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Wednesday, August 23, 2017

On deck, the 2017 Health 2.0 Conference, Oct 1-4

"This October 2,000 of the best and brightest will gather to discuss, witness, and share the leading cutting-edge innovations transforming today’s global health care system. Health 2.0’s flagship event connects thought leaders, providers, innovators, investors, and start-ups for four days packed full of curated discussions, demos, exhibits and networking…"

Conference block rate for the onsite Hyatt Regency hotel expires Sept 7th. Mercifully, the NFL 49ers play Arizona at Arizona on October 1st, so there won't be that huge traffic mess around Levi Stadium.

I booked my hotel rez starting on Saturday September 30th so I can hit the ground running Sunday morning. Joe Flower will keynote the Provider Symposium Sunday morning.

BTW, Sept 30th is the final day of federal FY 2017. President Trump is threatening a government shutdown to try to coerce congressional funding of his Mexico Wall (yeah, right). More seriously, the "Freedom Caucus" right wing Tea Party faction of the GOP wants another federal shutdown to try to get their way on the federal debt ceiling. My note on this now-hardy perennial a couple of years ago on another of my blogs:
Let's be very clear here: While "defunding" and transiently shutting down the government by failing to pass budget legislation is a political act within the bounds of tripartite government (notwithstanding its inanity), intentionally defaulting on the public debt is a separate and explicit Constitutional violation of legislative branch members' Oaths of office -- notwithstanding the GOP extremists' conflating attempt to glom it all together. to wit,

Section 4 of the 14th Amendment declares that "the validity of the public debt shall not be questioned." Section 5 subsequently states that the Congress has the sole responsibility over this question.

More broadly, as set forth in Article I, Sections 7 and 8, only Congress has the authority to appropriate funds and levy taxes. They can appropriate funds by raising taxes and/or borrowing from the private credit markets in the name of the nation. If they choose the latter, they are required to see to it that payment is always honored, even should that mean raising taxes or cutting other program expenditures. Neither the President not the Supreme Court has any Constitutional authority here. Should honoring the public debt require a presidential veto override, so be it. Muster the requisite votes. Should it require taking out "poison pill" provisions in order to pass debt service legislation, so be it. Those are among the legitimate mechanics of governance, in this case devolving to the Congress and no other entity.
During the 2013 Health 2.0 Conference we had a number of federal officials in attendance (e.g., ONC, CMS) to speak. Because of the 2013 federal shutdown they had to leave early and return to DC.

We'll see.


Interestingly, this will be the first Health 2.0 Conference under HIMSS ownership (should we call it "The 1st Annual HIMSS 2.0 Conference?")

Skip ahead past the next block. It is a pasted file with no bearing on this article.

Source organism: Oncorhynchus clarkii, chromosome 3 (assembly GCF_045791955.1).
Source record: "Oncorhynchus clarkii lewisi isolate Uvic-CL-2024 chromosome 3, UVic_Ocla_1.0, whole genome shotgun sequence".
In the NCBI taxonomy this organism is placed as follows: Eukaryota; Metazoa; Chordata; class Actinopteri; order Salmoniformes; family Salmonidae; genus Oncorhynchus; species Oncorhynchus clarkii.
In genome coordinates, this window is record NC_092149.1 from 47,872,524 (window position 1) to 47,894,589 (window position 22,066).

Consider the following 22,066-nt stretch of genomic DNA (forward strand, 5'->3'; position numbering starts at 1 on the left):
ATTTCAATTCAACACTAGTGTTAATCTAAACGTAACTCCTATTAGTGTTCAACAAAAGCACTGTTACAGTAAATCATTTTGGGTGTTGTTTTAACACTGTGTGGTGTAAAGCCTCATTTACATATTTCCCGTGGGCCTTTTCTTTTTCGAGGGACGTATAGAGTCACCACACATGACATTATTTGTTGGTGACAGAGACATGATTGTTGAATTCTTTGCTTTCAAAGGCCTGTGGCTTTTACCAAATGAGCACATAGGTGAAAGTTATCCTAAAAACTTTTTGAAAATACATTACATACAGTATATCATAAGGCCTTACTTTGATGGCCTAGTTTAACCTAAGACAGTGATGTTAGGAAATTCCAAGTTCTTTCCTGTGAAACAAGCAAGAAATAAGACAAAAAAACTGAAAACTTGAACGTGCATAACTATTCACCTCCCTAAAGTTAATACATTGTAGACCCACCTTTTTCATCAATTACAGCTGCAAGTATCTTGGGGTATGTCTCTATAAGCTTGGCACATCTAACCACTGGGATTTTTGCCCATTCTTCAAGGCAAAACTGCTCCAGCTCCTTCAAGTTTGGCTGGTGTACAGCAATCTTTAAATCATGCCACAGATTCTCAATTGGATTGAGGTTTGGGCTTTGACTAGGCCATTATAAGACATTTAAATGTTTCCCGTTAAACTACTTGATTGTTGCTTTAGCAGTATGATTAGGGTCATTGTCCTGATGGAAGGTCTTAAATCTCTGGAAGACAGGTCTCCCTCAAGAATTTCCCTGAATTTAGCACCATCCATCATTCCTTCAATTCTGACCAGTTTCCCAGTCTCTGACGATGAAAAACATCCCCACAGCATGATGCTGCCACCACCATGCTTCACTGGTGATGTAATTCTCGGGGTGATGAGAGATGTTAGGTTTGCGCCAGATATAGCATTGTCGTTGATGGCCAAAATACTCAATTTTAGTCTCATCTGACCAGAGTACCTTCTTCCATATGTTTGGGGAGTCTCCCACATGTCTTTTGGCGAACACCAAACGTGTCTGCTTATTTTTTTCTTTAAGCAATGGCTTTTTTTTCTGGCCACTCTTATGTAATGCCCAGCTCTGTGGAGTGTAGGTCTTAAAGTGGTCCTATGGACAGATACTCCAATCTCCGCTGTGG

I find it a bit curious that there is no prominent, static mention/link (as of today) regarding the 2017 Health 2.0 Conference on the HIMSS homepage. What's up with that? (Mention of the Conference does appear transiently amid a rotating group of small horizontal banner ads at the top of the page. Hit "Ctrl-R" repeatedly to see if you can get it to pull up.)

I went to the HIMSS Facebook page.

OK. Nyet. Nada. Zilch.

They do cite this on the HIMSS homepage at the right side "top of the fold":

Interesting timing overlap. I just searched through the agenda. Maybe I've missed something, but I see no mention of "Health IT Week." (Neither do repeated spelling-variant searches on the site turn up any mention.) Wonder if they'll have an exhibit hall booth presence?

Now that HIMSS owns the Health 2.0 Conferences, I hope I don't get any photography grief, like I encountered at the HIMSS16 closing Keynote.

BTW, loves my New Yorker...

NLP on the agenda?

Searching the conference agenda also fails to turn up any mention of the acronym "NLP" or its referent phrase "Natural Language Processing," on which I've previously ruminated here and here.

I continue to study and follow the topic. Ran across this the other day (which I've excerpted below):
FDA, UCSF-Stanford CERSI, and San Francisco State University Collaborative WorkshopJune 15, 2017

Goals and Objectives:

The objective of this workshop was to identify current and emerging natural language processing (NLP) efforts being applied to unstructured text such as clinical notes or narratives in electronic health records (EHRs). The workshop provided insights into utility and challenges in designing and implementing NLP systems to capture relevant or missing information from clinical notes or text for conducting postmarketing safety surveillance and informing the design and execution of clinical trials for medical products, which include drugs, biologics, and devices. The workshop included panel discussion sessions to provide stakeholders with a forum to discuss natural language processing with experts in the field.